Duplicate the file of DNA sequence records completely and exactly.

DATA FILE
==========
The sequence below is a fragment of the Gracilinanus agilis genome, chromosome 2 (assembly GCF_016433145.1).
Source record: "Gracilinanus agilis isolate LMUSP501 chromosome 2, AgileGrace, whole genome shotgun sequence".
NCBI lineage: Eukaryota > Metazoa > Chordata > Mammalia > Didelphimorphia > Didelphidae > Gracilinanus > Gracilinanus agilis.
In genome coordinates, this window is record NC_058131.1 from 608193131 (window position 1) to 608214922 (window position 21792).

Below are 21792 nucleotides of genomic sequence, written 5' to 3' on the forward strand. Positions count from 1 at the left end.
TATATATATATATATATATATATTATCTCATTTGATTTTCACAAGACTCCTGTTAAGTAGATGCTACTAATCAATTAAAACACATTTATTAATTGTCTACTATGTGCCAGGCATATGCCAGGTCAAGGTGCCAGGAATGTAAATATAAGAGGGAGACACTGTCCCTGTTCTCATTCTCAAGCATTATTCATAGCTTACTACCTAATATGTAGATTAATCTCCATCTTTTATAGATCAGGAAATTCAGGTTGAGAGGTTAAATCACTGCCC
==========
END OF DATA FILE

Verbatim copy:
The sequence below is a fragment of the Gracilinanus agilis genome, chromosome 2 (assembly GCF_016433145.1).
Source record: "Gracilinanus agilis isolate LMUSP501 chromosome 2, AgileGrace, whole genome shotgun sequence".
NCBI lineage: Eukaryota > Metazoa > Chordata > Mammalia > Didelphimorphia > Didelphidae > Gracilinanus > Gracilinanus agilis.
In genome coordinates, this window is record NC_058131.1 from 608193131 (window position 1) to 608214922 (window position 21792).

Below are 21792 nucleotides of genomic sequence, written 5' to 3' on the forward strand. Positions count from 1 at the left end.
TATATATATATATATATATATATTATCTCATTTGATTTTCACAAGACTCCTGTTAAGTAGATGCTACTAATCAATTAAAACACATTTATTAATTGTCTACTATGTGCCAGGCATATGCCAGGTCAAGGTGCCAGGAATGTAAATATAAGAGGGAGACACTGTCCCTGTTCTCATTCTCAAGCATTATTCATAGCTTACTACCTAATATGTAGATTAATCTCCATCTTTTATAGATCAGGAAATTCAGGTTGAGAGGTTAAATCACTGCCC